If your family is ready to find the best ABA therapy provider to support your child’s learning journey, there are many factors to consider. In this article, we’ve outlined what to look for on the facility’s website, what a conversation should be like with a provider, what to look for when you plan a visit, and more. At Acorn Health, we know that putting your trust in an Applied Behavior Analysis (ABA) therapy provider is a decision not to be taken lightly. Here are aspects to consider so that you can choose a quality ABA provider that fits your family’s needs.
Beginning Your Search for a Quality ABA Therapy Provider Online
Before stepping foot inside an ABA therapy facility, begin with searching for providers nearby. While many organizations can create impressive websites with informative content, it only be your first step before committing to ABA therapy at the organization. When reading the website, start with reading their company values. Do these align with what is most important to you and your child?
A quality ABA therapy provider will explain their preferred treatment approaches and how positive reinforcement is incorporated. Their website should also include a list of services provided and how families are involved throughout the ABA therapy journey. Possibly most importantly, look for CASP and/or BHCOE accreditations to be prominently displayed and easy to find on their website. These accreditations speak volumes to the standards that their BCBAs and administrators adhere to.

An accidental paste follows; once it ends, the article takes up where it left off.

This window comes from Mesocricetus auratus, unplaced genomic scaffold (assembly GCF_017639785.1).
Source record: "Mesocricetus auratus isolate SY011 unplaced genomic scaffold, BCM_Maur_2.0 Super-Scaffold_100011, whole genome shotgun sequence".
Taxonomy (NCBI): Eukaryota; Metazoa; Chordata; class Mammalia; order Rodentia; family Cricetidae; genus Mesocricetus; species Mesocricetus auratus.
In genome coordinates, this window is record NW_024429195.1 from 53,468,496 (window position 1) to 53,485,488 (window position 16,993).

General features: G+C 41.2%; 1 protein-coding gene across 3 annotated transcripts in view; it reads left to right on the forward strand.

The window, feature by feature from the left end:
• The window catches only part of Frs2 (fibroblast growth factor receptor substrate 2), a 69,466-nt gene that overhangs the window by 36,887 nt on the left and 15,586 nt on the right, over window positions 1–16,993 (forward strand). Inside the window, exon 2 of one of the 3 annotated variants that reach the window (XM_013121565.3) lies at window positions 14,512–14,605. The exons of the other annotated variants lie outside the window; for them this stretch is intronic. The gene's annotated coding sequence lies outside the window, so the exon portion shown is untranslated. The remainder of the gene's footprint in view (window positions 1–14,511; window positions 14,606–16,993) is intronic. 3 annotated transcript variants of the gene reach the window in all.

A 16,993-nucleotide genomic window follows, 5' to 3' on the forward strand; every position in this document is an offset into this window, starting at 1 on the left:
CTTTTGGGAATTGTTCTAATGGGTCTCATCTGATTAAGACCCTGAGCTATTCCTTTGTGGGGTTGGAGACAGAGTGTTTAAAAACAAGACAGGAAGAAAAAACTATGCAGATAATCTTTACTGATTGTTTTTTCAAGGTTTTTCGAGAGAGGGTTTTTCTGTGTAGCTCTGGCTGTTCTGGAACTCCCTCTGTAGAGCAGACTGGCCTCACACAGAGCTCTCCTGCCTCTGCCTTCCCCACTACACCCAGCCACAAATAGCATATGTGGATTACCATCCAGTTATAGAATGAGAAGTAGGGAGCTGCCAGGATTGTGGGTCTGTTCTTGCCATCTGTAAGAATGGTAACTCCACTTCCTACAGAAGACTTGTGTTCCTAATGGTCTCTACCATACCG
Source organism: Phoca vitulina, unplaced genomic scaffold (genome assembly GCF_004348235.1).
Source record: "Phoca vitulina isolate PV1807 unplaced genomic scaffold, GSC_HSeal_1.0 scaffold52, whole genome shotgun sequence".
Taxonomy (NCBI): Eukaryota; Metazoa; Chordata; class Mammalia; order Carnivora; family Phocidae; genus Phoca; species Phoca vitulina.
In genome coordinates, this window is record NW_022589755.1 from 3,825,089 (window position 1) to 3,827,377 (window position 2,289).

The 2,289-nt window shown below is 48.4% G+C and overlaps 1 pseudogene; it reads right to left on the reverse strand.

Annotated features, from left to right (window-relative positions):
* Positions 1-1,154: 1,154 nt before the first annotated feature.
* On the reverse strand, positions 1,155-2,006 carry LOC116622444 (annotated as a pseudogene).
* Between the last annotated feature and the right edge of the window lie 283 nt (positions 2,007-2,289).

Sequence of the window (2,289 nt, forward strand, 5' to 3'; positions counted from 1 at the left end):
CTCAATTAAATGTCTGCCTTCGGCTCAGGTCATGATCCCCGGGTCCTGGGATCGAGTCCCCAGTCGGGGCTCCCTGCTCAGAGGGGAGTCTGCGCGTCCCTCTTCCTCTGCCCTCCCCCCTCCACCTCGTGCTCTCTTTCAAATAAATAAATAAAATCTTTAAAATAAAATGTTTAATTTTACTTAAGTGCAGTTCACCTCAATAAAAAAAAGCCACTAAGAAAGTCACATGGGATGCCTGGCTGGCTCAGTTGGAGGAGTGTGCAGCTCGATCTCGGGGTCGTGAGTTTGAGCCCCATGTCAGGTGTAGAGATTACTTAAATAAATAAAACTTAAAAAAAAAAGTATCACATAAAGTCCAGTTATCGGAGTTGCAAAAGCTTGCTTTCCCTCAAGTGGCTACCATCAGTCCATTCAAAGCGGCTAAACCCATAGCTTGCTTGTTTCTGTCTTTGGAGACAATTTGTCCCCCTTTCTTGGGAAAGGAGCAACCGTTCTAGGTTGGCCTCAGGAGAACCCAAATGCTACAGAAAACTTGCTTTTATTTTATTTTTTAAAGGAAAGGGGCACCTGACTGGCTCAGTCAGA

Calling an ABA Provider
After you have reviewed an organization’s website, your next step will be to call the facility and speak with one of their employees. From the very first time you speak with their representative, notice if the person you speak with is an active listener. Are they more interested in providing you information immediately, or do they ask questions about your child’s goals, preferences and progress so far? As a representative takes the time to understand your child, they should also ask about your child’s age, school placement, school progress and then your goals for your child as a parent. They should also ask questions to learn more about your child’s journey, where they have had success, and where they have struggled. After they gather information about you and your child, there should be a time where they invite you to ask for more information about both the organization and their BCBAs.
Scheduling a Visit with an ABA Therapy Provider
Your first impression of an ABA provider’s facility should be an overwhelming positive one. From the moment you first step inside the location, a quality ABA facility will be one where there is positive, bustling energy and it should feel active. The employees that greet you should be welcoming, smiling and pleasant. Before you view therapy spaces, it is best practice that the facility prompt you to sign a confidentiality agreement.
If you have the opportunity to observe BCBAs with children, look for them to be actively engaged with learners, which often looks like being on the ground with them. If you do witness problem behaviors, are BCBAs addressing them appropriately and positively?